Is Sulforaphane the Best Gut Supplement?

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Nrf2 (Nuclear factor erythroid 2-related factor 2) is a transcription factor that I talk about often that plays a crucial role in regulating the expression of genes involved in the cellular response to oxidative stress, inflammation, and detox. And the reason I talk about Nrf2 so much is that the Stabilized Sulforaphane in BrocElite® Plus is the best natural molecule at turning on Nrf2.

Tight junctions (TJs) are specialized structures that form a barrier between adjacent cells and are critical for maintaining the integrity of various tissues, including the epithelial and endothelial layers. While I often talk about TJs in the gut barrier, they are located in many places in the body, including the blood-brain barrier. Studies have shown that Nrf2 regulates TJs by modulating the expression of various TJ-associated proteins.

TJ-associated proteins, such as claudins, occludin, and ZO-1, are integral membrane proteins that are essential for the formation and maintenance of TJs. These proteins are responsible for regulating the permeability of the barrier and preventing the diffusion of substances between adjacent cells. Studies have shown that Nrf2 can regulate the expression of these proteins by binding to specific DNA sequences in the promoter regions of their respective genes.

Activation of Nrf2 leads to an increase in the expression of TJ-associated proteins, which enhances the barrier function of TJs. In fact, Dr. John Gildea, who stabilized sulforaphane in BrocElite®, says that Nrf2 is the master regulator of TJs.

“Nrf2 is the master regulator of Tight Junctions.”

-Dr. John Gildea

For example, in a study of mice with colitis, Nrf2 activation was shown to increase the expression of claudin-1 and occludin in the intestinal epithelium, which improved barrier function and protected against intestinal inflammation (1). Similarly, in a study of rats with acute lung injury, Nrf2 activation was shown to increase the expression of ZO-1 and occludin in lung epithelial cells, which improved barrier function and protected against lung injury (2).

In contrast, inhibition of Nrf2 activity leads to a decrease in the expression of TJ-associated proteins, resulting in a compromised barrier function. For example, in a study of mice with sepsis, inhibition of Nrf2 activity was shown to decrease the expression of claudin-5 and occludin in brain endothelial cells, leading to blood-brain barrier (BBB) dysfunction and increased brain edema (3). Similarly, in a study of rats with liver injury, inhibition of Nrf2 activity was shown to decrease the expression of occludin and ZO-1 in liver cells, leading to liver damage and dysfunction (4).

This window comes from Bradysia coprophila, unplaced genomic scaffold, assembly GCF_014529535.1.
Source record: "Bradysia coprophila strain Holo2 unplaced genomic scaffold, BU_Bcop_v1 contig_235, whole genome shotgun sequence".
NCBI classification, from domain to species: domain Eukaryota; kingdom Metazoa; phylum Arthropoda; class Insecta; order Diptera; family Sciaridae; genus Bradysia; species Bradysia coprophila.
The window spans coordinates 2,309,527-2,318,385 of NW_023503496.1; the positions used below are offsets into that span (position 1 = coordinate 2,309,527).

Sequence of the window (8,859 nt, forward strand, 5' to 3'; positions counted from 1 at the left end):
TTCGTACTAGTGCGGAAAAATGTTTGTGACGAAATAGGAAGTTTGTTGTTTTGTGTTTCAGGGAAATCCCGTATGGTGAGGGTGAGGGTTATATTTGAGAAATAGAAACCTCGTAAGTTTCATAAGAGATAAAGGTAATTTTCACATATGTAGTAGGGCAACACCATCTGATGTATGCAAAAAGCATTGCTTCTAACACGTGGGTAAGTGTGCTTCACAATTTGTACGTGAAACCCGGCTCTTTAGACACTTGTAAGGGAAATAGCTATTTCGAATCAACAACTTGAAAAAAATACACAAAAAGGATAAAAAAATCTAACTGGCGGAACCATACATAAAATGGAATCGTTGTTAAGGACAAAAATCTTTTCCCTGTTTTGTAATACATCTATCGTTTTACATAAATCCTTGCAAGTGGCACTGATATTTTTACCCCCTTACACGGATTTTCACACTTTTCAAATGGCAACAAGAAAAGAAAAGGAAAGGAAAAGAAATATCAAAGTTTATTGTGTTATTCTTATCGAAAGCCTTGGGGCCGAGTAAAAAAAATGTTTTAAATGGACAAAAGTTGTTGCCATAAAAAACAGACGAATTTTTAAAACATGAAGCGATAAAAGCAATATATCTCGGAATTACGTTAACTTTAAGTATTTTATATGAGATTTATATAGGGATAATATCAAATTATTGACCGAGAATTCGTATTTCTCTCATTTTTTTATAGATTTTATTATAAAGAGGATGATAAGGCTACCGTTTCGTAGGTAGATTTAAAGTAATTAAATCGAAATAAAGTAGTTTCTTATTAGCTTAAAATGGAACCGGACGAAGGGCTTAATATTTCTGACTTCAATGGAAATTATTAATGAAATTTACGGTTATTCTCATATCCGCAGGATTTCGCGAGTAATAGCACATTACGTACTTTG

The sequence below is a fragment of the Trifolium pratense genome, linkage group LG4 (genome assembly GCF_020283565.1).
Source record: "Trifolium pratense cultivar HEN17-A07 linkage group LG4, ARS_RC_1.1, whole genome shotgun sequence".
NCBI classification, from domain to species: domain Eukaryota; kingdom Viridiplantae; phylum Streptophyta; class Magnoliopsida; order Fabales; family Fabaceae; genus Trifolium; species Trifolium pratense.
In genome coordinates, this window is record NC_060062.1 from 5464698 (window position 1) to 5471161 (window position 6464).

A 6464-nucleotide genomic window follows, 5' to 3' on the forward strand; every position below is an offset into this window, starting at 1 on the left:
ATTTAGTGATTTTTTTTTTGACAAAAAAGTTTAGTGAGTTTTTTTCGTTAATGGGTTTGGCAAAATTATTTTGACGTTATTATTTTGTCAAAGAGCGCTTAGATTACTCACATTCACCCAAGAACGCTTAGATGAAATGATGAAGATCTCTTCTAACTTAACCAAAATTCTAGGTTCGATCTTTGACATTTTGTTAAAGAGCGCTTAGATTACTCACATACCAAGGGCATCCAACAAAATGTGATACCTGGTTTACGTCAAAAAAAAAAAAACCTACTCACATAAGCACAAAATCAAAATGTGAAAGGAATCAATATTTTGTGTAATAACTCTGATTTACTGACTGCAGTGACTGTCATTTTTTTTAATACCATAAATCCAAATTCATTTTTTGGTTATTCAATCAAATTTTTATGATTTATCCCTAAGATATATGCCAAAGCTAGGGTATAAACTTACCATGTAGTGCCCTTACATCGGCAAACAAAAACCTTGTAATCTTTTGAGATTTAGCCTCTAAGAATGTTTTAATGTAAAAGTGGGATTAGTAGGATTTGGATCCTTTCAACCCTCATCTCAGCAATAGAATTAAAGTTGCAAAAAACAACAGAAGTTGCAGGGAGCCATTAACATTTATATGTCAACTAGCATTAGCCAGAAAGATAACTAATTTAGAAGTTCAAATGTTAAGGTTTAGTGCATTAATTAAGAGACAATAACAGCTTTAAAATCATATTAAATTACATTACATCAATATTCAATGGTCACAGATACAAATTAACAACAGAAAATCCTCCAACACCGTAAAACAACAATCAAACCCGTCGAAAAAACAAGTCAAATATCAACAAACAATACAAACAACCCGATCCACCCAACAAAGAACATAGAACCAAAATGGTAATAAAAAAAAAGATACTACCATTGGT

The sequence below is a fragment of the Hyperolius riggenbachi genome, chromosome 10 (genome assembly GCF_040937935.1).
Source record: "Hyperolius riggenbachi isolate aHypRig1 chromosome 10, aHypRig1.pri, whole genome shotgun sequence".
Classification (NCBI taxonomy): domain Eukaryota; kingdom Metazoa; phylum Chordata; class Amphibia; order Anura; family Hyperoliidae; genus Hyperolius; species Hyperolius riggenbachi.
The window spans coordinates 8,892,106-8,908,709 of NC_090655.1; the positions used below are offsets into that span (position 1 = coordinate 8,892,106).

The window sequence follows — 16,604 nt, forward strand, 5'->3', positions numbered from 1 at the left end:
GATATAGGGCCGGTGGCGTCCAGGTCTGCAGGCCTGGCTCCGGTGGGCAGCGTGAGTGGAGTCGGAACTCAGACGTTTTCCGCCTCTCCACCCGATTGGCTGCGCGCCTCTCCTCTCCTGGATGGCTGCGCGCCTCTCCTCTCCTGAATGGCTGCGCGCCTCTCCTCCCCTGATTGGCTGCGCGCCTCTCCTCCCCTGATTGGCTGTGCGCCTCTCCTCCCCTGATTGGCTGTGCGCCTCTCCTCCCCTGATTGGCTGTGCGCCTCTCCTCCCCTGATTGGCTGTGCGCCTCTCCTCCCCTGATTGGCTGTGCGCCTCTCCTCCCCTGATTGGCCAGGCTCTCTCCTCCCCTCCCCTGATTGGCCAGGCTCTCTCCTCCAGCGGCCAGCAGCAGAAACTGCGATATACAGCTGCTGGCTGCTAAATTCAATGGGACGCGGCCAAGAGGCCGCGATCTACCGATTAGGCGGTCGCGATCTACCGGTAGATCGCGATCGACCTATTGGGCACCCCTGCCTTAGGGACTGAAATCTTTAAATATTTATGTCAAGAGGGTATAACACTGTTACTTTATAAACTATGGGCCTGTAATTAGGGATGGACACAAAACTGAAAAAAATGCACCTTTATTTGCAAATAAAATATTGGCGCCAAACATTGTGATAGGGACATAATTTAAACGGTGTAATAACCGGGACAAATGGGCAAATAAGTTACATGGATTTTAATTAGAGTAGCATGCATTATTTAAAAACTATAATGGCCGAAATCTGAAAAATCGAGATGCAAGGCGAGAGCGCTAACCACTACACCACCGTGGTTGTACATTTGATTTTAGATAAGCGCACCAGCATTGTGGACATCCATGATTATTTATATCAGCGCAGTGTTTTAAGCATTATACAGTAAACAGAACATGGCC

Our internal research shows that the amount of glyphosate in a fast-food meal can decrease Nrf2 by 30%. Here is a list of common foods to avoid if you’re concerned about glyphosate. We also show that taking BrocElite® after glyphosate exposure can return Nrf2 function to normal.

And when Nrf2 is low and TJs aren’t functioning properly, the result in the gut is what’s called “leaky gut” or intestinal permeability and in the brain you have “leaky brain.”

Overall, these studies suggest that Nrf2 plays a critical role in regulating the expression of TJ-associated proteins and, in turn, the barrier function of TJs in various tissues. Nrf2 activation can lead to an increase in the expression of these proteins, which enhances the barrier function and protects against tissue damage and inflammation, while inhibition of Nrf2 activity can lead to a decrease in their expression, compromising the barrier function and contributing to tissue damage and inflammation.

Click here to optimize your wellness by putting on your internal armor and protecting yourself from glyphosate with BrocElite®!

  1. Li Y, Li J, Li S, Li Y, Wang X, Liu B, He X, Ding X. Nrf2 mediates the protective effect of 2-oxoglutarate on intestinal barrier function. J Nutr Biochem. 2018 Apr;54:24-32. doi: 10.1016/j.jnutbio.2017.10.010.
  2. Cho HY, Reddy SP, Debiase A, Yamamoto M, Kleeberger SR. Gene expression profiling of Nrf2-mediated protection against oxidative injury. Free Radic Biol Med. 2005 Dec 1;39(11):1401-12. doi: 10.1016/j.freeradbiomed.2005.06.004.
  3. Lu Y, Cederbaum AI. CYP2E1 and oxidative liver injury by alcohol. Free Radic Biol Med. 2008 Oct 15;44(8):723-38. doi: 10.1016/j.freeradbiomed.2007.11.005
  4. Shah ZA, Li RC, Thimmulappa RK, Kensler TW, Yamamoto M, Biswal S, Doré S. Role of reactive oxygen species in modulation of Nrf2 following ischemic reperfusion injury. Neuroscience. 2007 Apr 25;147(1):53-9. doi: 10.1016/j.neuroscience.2007.02.066.

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